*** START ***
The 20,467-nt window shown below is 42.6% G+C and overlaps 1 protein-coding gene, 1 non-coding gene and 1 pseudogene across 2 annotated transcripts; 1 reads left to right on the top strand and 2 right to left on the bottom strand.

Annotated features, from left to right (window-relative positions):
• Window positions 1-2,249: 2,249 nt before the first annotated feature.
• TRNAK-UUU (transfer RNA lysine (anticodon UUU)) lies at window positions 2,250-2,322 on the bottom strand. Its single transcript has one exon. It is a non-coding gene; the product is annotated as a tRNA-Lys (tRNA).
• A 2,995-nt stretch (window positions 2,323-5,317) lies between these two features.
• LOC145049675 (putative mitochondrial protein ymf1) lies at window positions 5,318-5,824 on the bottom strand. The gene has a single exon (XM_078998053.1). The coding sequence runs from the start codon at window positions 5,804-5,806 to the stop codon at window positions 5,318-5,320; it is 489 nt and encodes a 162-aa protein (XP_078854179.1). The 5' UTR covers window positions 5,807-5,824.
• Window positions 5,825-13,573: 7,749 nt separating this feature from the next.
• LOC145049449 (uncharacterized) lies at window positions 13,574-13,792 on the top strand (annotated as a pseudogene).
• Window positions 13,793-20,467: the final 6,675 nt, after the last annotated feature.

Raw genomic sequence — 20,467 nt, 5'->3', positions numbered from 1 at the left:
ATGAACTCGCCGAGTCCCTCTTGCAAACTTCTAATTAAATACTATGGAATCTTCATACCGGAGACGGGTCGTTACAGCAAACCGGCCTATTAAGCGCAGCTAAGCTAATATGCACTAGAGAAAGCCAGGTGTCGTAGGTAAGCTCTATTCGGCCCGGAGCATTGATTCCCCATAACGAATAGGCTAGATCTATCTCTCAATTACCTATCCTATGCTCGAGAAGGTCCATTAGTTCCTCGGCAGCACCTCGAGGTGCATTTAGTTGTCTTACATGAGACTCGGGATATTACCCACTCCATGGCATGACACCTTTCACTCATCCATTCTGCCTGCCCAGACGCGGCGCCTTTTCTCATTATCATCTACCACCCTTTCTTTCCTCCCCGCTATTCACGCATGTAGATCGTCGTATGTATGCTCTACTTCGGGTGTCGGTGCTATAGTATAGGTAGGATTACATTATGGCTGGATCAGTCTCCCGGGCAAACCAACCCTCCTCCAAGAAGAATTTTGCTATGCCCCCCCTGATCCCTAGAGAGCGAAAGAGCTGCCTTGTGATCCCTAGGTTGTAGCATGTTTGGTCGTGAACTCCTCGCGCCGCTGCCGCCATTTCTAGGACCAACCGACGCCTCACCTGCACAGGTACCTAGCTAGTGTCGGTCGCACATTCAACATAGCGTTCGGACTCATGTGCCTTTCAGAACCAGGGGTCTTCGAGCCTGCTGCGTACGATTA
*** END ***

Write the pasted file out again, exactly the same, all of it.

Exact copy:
The 20,467-nt window shown below is 42.6% G+C and overlaps 1 protein-coding gene, 1 non-coding gene and 1 pseudogene across 2 annotated transcripts; 1 reads left to right on the top strand and 2 right to left on the bottom strand.

Annotated features, from left to right (window-relative positions):
• Window positions 1-2,249: 2,249 nt before the first annotated feature.
• TRNAK-UUU (transfer RNA lysine (anticodon UUU)) lies at window positions 2,250-2,322 on the bottom strand. Its single transcript has one exon. It is a non-coding gene; the product is annotated as a tRNA-Lys (tRNA).
• A 2,995-nt stretch (window positions 2,323-5,317) lies between these two features.
• LOC145049675 (putative mitochondrial protein ymf1) lies at window positions 5,318-5,824 on the bottom strand. The gene has a single exon (XM_078998053.1). The coding sequence runs from the start codon at window positions 5,804-5,806 to the stop codon at window positions 5,318-5,320; it is 489 nt and encodes a 162-aa protein (XP_078854179.1). The 5' UTR covers window positions 5,807-5,824.
• Window positions 5,825-13,573: 7,749 nt separating this feature from the next.
• LOC145049449 (uncharacterized) lies at window positions 13,574-13,792 on the top strand (annotated as a pseudogene).
• Window positions 13,793-20,467: the final 6,675 nt, after the last annotated feature.

Raw genomic sequence — 20,467 nt, 5'->3', positions numbered from 1 at the left:
ATGAACTCGCCGAGTCCCTCTTGCAAACTTCTAATTAAATACTATGGAATCTTCATACCGGAGACGGGTCGTTACAGCAAACCGGCCTATTAAGCGCAGCTAAGCTAATATGCACTAGAGAAAGCCAGGTGTCGTAGGTAAGCTCTATTCGGCCCGGAGCATTGATTCCCCATAACGAATAGGCTAGATCTATCTCTCAATTACCTATCCTATGCTCGAGAAGGTCCATTAGTTCCTCGGCAGCACCTCGAGGTGCATTTAGTTGTCTTACATGAGACTCGGGATATTACCCACTCCATGGCATGACACCTTTCACTCATCCATTCTGCCTGCCCAGACGCGGCGCCTTTTCTCATTATCATCTACCACCCTTTCTTTCCTCCCCGCTATTCACGCATGTAGATCGTCGTATGTATGCTCTACTTCGGGTGTCGGTGCTATAGTATAGGTAGGATTACATTATGGCTGGATCAGTCTCCCGGGCAAACCAACCCTCCTCCAAGAAGAATTTTGCTATGCCCCCCCTGATCCCTAGAGAGCGAAAGAGCTGCCTTGTGATCCCTAGGTTGTAGCATGTTTGGTCGTGAACTCCTCGCGCCGCTGCCGCCATTTCTAGGACCAACCGACGCCTCACCTGCACAGGTACCTAGCTAGTGTCGGTCGCACATTCAACATAGCGTTCGGACTCATGTGCCTTTCAGAACCAGGGGTCTTCGAGCCTGCTGCGTACGATTA